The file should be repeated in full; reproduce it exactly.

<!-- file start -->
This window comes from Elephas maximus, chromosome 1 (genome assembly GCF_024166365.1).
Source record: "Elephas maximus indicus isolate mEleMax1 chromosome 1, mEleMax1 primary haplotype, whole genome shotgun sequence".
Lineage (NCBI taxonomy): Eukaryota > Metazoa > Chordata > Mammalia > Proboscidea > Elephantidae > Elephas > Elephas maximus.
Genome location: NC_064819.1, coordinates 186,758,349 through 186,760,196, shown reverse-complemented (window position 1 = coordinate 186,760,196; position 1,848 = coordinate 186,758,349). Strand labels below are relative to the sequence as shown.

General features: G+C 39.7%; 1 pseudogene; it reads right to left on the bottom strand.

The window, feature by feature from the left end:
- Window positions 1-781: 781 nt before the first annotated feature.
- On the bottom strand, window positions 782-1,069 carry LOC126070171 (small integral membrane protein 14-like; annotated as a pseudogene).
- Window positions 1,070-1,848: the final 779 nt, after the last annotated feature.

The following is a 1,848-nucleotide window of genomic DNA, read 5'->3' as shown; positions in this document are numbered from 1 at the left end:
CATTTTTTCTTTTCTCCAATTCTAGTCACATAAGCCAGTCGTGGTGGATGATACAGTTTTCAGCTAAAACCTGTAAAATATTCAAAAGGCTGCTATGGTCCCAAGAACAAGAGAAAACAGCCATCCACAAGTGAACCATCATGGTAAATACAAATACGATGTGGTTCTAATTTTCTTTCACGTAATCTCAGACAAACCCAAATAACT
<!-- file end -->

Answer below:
This window comes from Elephas maximus, chromosome 1 (genome assembly GCF_024166365.1).
Source record: "Elephas maximus indicus isolate mEleMax1 chromosome 1, mEleMax1 primary haplotype, whole genome shotgun sequence".
Lineage (NCBI taxonomy): Eukaryota > Metazoa > Chordata > Mammalia > Proboscidea > Elephantidae > Elephas > Elephas maximus.
Genome location: NC_064819.1, coordinates 186,758,349 through 186,760,196, shown reverse-complemented (window position 1 = coordinate 186,760,196; position 1,848 = coordinate 186,758,349). Strand labels below are relative to the sequence as shown.

General features: G+C 39.7%; 1 pseudogene; it reads right to left on the bottom strand.

The window, feature by feature from the left end:
- Window positions 1-781: 781 nt before the first annotated feature.
- On the bottom strand, window positions 782-1,069 carry LOC126070171 (small integral membrane protein 14-like; annotated as a pseudogene).
- Window positions 1,070-1,848: the final 779 nt, after the last annotated feature.

The following is a 1,848-nucleotide window of genomic DNA, read 5'->3' as shown; positions in this document are numbered from 1 at the left end:
CATTTTTTCTTTTCTCCAATTCTAGTCACATAAGCCAGTCGTGGTGGATGATACAGTTTTCAGCTAAAACCTGTAAAATATTCAAAAGGCTGCTATGGTCCCAAGAACAAGAGAAAACAGCCATCCACAAGTGAACCATCATGGTAAATACAAATACGATGTGGTTCTAATTTTCTTTCACGTAATCTCAGACAAACCCAAATAACT